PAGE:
-1

I am aspiring to apply for a PhD programm in the US. I would like to apply to Harvard but my GRE math subject scores are at 78%, 820/990, while I hold a masters degree in Pure Mathematics with GPA 9.1/10 and 9.5/10 for my undergraduate degree.

Do you believe that there might be any chance of someone getting admitted with such a low GRE score? Should I not try applying to it at all?

In addition, I would like to ask, to what extent are TOEFL scores taken into consideration beyond constituting a standard qualification?

3
  • I suspect you are from India. Yes? I doubt that you will have language difficulties in the US if so.
    – Buffy
    Commented Oct 18, 2023 at 17:58
  • The question "should I retake the GRE?" has been asked and closed many times on this site. academia.stackexchange.com/search?q=retake+gre+is%3Aq
    – shoover
    Commented Oct 18, 2023 at 22:28
  • If the university generally provides funding through a teaching assistantship, TOEFL and IELTS scores are very important. Usually my grad program had 1 TA per class but one quarter I had a co-TA because he didn't meet the English requirements to be a TA on his own. Our department was small and well-off so they could afford to do that.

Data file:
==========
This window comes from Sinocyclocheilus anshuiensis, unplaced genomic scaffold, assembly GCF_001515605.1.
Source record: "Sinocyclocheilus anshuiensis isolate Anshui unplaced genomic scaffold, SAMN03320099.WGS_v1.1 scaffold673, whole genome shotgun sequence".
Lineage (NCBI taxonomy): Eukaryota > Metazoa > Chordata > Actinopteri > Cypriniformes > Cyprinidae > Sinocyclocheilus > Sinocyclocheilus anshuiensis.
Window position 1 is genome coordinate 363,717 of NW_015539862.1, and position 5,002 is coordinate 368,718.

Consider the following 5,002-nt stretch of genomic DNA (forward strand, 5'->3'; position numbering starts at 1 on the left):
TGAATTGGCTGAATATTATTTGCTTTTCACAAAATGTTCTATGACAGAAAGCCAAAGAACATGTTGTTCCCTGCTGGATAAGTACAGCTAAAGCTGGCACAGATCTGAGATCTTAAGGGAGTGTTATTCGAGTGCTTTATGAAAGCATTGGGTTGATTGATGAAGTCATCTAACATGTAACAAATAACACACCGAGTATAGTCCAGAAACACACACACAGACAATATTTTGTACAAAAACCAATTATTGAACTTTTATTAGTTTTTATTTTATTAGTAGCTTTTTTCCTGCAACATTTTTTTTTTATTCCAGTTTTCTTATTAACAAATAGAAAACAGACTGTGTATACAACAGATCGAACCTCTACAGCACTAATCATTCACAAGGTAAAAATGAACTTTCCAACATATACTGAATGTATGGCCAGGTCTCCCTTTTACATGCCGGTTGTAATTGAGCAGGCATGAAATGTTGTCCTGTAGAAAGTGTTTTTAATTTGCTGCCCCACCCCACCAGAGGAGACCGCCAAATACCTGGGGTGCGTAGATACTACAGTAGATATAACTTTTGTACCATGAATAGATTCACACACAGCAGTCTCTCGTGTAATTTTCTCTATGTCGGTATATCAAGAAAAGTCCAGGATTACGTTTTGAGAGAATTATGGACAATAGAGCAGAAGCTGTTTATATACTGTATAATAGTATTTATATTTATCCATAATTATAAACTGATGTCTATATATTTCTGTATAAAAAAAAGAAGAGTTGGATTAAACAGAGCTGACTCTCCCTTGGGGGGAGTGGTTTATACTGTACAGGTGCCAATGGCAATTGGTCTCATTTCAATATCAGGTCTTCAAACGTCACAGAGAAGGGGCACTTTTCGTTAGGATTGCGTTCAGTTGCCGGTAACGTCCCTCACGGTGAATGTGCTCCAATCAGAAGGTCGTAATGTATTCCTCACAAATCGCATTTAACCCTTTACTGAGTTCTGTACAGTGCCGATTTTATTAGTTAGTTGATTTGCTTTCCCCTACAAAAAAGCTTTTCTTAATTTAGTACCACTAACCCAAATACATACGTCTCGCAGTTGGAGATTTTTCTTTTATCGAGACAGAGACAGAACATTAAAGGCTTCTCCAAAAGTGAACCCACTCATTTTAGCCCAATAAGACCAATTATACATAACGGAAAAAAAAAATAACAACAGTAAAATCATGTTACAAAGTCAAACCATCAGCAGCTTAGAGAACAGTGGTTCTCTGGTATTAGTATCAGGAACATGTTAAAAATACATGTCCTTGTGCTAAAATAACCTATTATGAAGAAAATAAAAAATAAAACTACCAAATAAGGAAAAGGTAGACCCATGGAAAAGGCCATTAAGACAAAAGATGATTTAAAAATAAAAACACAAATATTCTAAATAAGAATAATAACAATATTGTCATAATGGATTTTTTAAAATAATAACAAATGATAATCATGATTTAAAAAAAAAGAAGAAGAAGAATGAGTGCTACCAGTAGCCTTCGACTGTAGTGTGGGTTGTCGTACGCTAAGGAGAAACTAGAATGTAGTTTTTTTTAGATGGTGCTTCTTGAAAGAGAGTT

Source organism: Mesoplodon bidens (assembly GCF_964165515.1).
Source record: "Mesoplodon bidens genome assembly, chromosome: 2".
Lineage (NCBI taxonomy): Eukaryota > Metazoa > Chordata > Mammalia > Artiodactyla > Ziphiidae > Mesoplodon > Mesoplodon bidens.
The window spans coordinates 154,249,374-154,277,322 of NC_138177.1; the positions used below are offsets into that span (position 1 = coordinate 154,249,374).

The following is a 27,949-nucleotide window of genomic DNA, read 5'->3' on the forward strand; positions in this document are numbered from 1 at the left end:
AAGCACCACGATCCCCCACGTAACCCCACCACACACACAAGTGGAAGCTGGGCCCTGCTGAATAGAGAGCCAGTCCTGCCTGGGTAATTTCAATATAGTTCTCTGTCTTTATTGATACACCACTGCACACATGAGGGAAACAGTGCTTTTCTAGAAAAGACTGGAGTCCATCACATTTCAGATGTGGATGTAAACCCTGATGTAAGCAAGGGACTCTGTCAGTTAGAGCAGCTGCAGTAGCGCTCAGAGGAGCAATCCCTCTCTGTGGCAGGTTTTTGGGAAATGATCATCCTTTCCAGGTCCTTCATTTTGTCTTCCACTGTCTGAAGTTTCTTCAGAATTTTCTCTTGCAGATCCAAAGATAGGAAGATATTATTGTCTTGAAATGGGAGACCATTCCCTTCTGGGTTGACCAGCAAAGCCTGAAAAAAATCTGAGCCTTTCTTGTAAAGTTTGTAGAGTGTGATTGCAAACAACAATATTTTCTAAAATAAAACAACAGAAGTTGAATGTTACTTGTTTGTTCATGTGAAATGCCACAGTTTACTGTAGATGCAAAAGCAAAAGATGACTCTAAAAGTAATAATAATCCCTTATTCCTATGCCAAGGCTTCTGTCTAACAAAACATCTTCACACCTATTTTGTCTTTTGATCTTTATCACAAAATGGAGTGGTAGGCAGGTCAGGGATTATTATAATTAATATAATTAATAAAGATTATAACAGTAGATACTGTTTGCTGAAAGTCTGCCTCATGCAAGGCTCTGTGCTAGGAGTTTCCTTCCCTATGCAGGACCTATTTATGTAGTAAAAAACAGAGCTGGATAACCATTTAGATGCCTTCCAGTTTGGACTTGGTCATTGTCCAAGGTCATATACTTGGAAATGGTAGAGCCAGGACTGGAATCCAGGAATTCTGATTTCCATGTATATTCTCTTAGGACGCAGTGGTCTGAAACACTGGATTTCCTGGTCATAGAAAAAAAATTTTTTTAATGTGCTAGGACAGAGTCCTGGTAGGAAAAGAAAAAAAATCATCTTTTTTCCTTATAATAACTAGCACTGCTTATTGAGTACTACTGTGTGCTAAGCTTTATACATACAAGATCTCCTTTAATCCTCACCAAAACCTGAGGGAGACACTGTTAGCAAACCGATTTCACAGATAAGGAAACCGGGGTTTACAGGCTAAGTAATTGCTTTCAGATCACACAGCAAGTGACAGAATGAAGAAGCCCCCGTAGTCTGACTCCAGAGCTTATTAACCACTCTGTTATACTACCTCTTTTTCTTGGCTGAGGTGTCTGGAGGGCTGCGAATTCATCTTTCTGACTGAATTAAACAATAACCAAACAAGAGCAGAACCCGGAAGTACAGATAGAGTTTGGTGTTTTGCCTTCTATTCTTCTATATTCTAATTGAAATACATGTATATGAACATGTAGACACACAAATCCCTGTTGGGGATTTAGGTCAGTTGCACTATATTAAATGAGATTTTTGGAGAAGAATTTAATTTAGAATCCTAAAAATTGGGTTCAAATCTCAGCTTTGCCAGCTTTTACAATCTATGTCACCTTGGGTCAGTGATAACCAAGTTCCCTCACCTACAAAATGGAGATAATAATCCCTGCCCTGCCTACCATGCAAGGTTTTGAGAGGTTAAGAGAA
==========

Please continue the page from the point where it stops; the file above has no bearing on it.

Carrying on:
– mkennedy
    Commented Oct 19, 2023 at 0:51

1 Answer 1

0

My advice is that you are putting too much emphasis on one thing and too little on another. GRE subject scores in the US are only one measure with others more important generally, especially good letters of recommendation. Better GRE scores are good, but not the ticket. You might even do worse on a future test - who can say.

Places like Harvard, and most others, don't base decisions solely on such numbers. And many doctoral institutions are lowering the impact of standardized tests, questioning their predictive value.

But the "more important" aspect is that you are putting too many eggs in the Harvard basket. If you apply only to the very top institutions and nowhere else you are likely to be disappointed. The doctoral program at Harvard is a minuscule fraction of good, even excellent, programs. And getting rejected at one such institution leaves you likely to be rejected at other very similar places.

I suggest that you cast a broad net; a selection from, say the top 50 or so universities. Apply to Harvard if you like, but the competition will be fierce. Get good letters of recommendation, predicting your success.

Take the test again if you like, but don't expect to see much difference in the outcome overall.

2
  • Buffy thank you for your answer! I sm not relying solely on Harvard, but among the universities I would like to apply, it is the only one requiring a GRE test. Moreover, I would like to ask about the emphasis put on TOEFL scores in general amongst US universities.
    – Prelude
    Commented Oct 18, 2023 at 17:58
  • @Math2323, get good letters.
    – Buffy
    Commented Oct 18, 2023 at 18:00

You must log in to answer this question.

Not the answer you're looking for? Browse other questions tagged .